# Convert Double Integral to Polar Coordinates Calculator + Online Solver With Free Steps

The Double Integral to Polar Coordinates Calculator calculates the double integral of a given equation with the integral given as $\int_{\theta1}^{\theta2}\int_{r1}^{r2} f(r, \theta)\, r\, dr\, d\theta$.

Furthermore, this calculator can calculate any legitimate equation for which the double integral works. The limits of the integrals are as per the requirements in the original equation.

Moreover, if the limits are continuous, the calculator will still calculate the double integral for polar-continuous coordinates and give the correct result. The order of the integral is changeable, where you can first integrate the “r” variable or the angle variable.

The calculator can also calculate simple linear line equations since they are first converted into the polar form. These equations also require the user to find the angle 𝛉 before using the calculator to utilize its smooth operation.

## What Is the Double Integral to Polar Coordinates Calculator?

The Double Integral to Polar Coordinates Calculator is an online tool that utilizes the double integration of a polar equation by integrating the equation with the angular and the radial variable. Additionally, the integration result is expressed in a fractional form and later converted to an approximate decimal number.

The calculator consists of 5 single-line text boxes and one dropdown menu. The first text box, labeled as “f(r,q) (q in radians),” is where you can enter the polar equation for the area you want to find using the double integral.

Furthermore, the limits for the radius value “r” is entered in the two text boxes labeled as given, and the last two text boxes are for entering the range of the angles. The dropdown menu, labeled as “order,” consists of two orders of the integration to select whether to integrate the angle variable, “q,” or the radius variable, “r,” first.

## How To Use the Double Integral to Polar Coordinates  Calculator?

You can use the Double Integral to Polar Coordinates Calculator by simply entering the equation into the textbox and setting up the limits for the radius and angles of the integral you want to find. The order does not matter as much as both orders usually result in the same answer and the end. Then you press the submit button to acquire the result.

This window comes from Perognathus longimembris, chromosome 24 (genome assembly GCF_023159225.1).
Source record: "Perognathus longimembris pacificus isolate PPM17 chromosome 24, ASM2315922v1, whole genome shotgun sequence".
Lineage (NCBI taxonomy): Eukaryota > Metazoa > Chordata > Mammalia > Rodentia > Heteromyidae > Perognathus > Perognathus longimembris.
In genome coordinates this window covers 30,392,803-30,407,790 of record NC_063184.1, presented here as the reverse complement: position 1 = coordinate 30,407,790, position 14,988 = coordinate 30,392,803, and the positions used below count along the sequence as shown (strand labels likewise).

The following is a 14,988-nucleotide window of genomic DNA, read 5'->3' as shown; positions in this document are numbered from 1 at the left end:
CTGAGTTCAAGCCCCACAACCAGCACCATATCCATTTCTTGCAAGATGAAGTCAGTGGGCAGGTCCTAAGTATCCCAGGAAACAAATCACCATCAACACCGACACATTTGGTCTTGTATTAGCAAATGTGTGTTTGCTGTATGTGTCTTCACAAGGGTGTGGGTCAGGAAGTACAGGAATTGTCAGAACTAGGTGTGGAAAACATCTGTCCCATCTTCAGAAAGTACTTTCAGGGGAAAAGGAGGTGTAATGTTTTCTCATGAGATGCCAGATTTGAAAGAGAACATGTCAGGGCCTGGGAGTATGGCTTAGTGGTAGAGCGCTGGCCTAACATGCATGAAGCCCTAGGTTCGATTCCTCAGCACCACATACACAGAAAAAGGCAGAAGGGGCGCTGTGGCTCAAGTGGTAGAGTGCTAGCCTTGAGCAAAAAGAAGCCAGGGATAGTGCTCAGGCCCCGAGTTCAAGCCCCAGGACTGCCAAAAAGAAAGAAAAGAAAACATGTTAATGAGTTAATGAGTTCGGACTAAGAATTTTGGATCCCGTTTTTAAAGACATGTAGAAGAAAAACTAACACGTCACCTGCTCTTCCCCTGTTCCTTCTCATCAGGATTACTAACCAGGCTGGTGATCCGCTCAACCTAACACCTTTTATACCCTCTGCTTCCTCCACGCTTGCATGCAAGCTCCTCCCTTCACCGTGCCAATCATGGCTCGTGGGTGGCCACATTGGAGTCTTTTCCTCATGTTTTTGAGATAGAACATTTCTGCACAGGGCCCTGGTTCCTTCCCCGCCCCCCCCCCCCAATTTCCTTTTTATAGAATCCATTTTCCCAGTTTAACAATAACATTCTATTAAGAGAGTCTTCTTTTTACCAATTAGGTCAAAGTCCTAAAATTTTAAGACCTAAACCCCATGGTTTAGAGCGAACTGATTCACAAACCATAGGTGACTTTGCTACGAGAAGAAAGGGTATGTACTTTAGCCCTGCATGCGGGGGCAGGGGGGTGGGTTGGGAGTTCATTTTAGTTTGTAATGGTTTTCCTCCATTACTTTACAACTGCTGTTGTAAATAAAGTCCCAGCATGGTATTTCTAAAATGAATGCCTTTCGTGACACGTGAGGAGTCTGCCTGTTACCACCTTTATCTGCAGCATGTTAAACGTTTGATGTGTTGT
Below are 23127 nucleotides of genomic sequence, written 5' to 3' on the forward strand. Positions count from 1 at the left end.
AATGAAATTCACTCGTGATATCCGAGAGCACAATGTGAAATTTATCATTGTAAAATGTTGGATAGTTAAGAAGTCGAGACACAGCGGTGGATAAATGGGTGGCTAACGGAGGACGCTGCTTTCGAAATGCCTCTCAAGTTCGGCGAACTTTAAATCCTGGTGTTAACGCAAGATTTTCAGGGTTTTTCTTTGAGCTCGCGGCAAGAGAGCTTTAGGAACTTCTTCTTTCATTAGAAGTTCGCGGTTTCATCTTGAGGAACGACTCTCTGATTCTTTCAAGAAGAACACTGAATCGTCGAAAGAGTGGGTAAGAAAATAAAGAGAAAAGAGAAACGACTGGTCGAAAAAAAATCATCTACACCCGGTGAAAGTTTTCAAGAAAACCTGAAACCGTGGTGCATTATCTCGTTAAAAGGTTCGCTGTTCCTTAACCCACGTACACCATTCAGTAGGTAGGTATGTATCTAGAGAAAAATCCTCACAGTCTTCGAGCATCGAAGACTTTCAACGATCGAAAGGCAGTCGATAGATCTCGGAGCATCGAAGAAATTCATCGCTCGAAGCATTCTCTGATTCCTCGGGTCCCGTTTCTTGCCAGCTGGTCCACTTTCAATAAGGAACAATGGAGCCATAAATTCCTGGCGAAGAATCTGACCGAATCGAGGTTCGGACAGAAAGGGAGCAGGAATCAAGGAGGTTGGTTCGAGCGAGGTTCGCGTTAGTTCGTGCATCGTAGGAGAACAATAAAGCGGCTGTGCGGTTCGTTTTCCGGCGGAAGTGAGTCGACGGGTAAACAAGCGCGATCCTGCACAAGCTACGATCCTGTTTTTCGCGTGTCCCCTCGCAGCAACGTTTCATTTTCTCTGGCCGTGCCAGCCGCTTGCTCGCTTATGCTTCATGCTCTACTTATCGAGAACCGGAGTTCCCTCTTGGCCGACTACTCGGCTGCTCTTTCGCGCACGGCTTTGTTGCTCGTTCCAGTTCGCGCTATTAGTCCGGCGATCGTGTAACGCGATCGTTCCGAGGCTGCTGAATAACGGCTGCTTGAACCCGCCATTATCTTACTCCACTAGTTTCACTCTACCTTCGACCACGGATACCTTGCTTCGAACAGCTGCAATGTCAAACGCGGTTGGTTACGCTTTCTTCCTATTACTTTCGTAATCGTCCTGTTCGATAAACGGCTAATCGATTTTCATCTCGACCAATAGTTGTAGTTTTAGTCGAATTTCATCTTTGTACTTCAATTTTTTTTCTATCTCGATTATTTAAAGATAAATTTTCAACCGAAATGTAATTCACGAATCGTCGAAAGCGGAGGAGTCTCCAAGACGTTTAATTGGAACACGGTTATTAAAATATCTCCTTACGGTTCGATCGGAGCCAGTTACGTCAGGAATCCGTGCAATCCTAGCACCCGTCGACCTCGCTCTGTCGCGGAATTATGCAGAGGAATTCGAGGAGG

The stepwise guidelines for the calculator’s usage are mentioned below.

### Step 1

Enter the Desired equation for which you want to find the polar integral and ensure its legitimacy.

### Step 2

After that, enter the limits for both the variables, “r” and “q, to set the integration range. Furthermore, ensure that the limits for the angle variable are in radians and not degrees.

### Step 3

Press the “Submit” button to get the results.

### Results

A pop-up window appears after pressing the submit button. This window consists of a single section labeled “Definite Integral.” This section first depicts the integral equation, as entered by the user, with the double integrals and the limits. This way, the user can verify the correctness of his input in the text boxes.

Furthermore, the result is calculated and expressed in fractional form. Later on, it is approximated into the decimal form for better readability. You can use the “More Digits” button on the top right to add more decimal places to the decimal approximation.

## Solved Examples

### Example 1

A circle of an equation $x^2 + y^2 = 9$ is given on the cartesian plane. Find the area of the section that is covered by 1 < r ≤ 3, and the angle range is given as 0 < 𝛉 ≤ π.

### Solution

First of all, we convert this Cartesian equation that is $x^2 + y^2 = 9$ to a Polar equation

As we know, x$^2$ + y$^2$ = r$^2$

Hence,

$f(r, \theta) = 9 – r^2$

Using this equation in the double integral calculation given as:

$\int_{\theta1}^{\theta2}\int_{r1}^{r2} f(r, \theta)\, r\, dr\, d\theta$

$\int_{0}^{\pi}\int_{1}^{3} (9 – r^2) \, r\, dr\, d\theta$

$\int_{0}^{\pi} -\frac{(r^2 – 9)^2}{4}\bigg\vert_1^3 \, d\theta$

$\int_{0}^{\pi} -\frac{(3^2 – 9)^2}{4} – \left(-\frac{(1^2 – 9)^2}{4}\right) \, d\theta$

$\int_{0}^{\pi} 16 \, d\theta$

$16\theta\bigg\vert_0^\pi \,$

$16 (\pi – 0)$

$\mathbf{16 \pi }$

Thus, the Area covered by the radius 1 and 3 with the angles from 0 to 𝝅 is equal to 16𝝅. This can be further approximated into a decimal form that is given as 50.265.

### Example 2

Consider an equation of $x^2 + y^2 = 16$. Find its area for the part enclosed in 1 < r ≤ cos(2π) and -π/2 < 𝛉 ≤ π/2.

### Solution

First of all, we convert this Cartesian equation that is $x^2 + y^2 = 16$ to a Polar equation

We here have a limit as cos (2π) which can also be calculated similarly to the last example

As we know, $x^2 + y^2 = r^2$

Hence,

$f(r, \theta) = 16 – r^2$

Using this equation in the double integral calculation given as:

$\int_{\theta1}^{\theta2}\int_{r1}^{r2} f(r, \theta)\, r\, dr\, d\theta$

$\int_{-\frac{\pi}{2}}^{\frac{\pi}{2}}\int_{0}^{\cos{2\pi}} (16 – r^2) \, r\, dr\, d\theta$

$\int_{-\frac{\pi}{2}}^{\frac{\pi}{2}} -\frac{(r^2 – 16)^2}{4}\bigg\vert_0^{\cos{2\pi}} \, d\theta$

$\int_{-\frac{\pi}{2}}^{\frac{\pi}{2}} -\frac{((\cos{2\pi})^2 – 16)^2}{4} – \left(-\frac{(0^2 – 16)^2}{4}\right) \, d\theta$

$\int_{-\frac{\pi}{2}}^{\frac{\pi}{2}} \frac{31}{4} \, d\theta$

$\frac{31}{4}\theta\bigg\vert_{-\frac{\pi}{2}}^{\frac{\pi}{2}} \,$

$\frac{31}{4} \left(\frac{\pi}{2} – \left(-\frac{\pi}{2}\right)\right)$

$\mathbf{\frac{31 \pi}{4} }$

Thus, the Area covered by the radius 1 and 3 with the angles from 0 to is equal to 31𝝅/4. This can be further approximated into a decimal form given as 24.347.

5/5 - (5 votes)